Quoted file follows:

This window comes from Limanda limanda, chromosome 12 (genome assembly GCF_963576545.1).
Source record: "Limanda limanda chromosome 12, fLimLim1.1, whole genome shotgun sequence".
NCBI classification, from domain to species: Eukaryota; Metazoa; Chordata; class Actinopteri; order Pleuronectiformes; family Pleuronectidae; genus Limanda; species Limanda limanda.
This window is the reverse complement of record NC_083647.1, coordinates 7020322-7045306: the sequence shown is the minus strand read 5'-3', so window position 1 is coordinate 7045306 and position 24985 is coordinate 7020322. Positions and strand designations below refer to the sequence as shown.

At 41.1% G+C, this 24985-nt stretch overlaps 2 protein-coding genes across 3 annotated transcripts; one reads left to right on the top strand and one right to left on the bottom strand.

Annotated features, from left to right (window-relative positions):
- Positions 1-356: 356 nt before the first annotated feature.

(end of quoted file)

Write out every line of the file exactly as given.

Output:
This window comes from Limanda limanda, chromosome 12 (genome assembly GCF_963576545.1).
Source record: "Limanda limanda chromosome 12, fLimLim1.1, whole genome shotgun sequence".
NCBI classification, from domain to species: Eukaryota; Metazoa; Chordata; class Actinopteri; order Pleuronectiformes; family Pleuronectidae; genus Limanda; species Limanda limanda.
This window is the reverse complement of record NC_083647.1, coordinates 7020322-7045306: the sequence shown is the minus strand read 5'-3', so window position 1 is coordinate 7045306 and position 24985 is coordinate 7020322. Positions and strand designations below refer to the sequence as shown.

At 41.1% G+C, this 24985-nt stretch overlaps 2 protein-coding genes across 3 annotated transcripts; one reads left to right on the top strand and one right to left on the bottom strand.

Annotated features, from left to right (window-relative positions):
- Positions 1-356: 356 nt before the first annotated feature.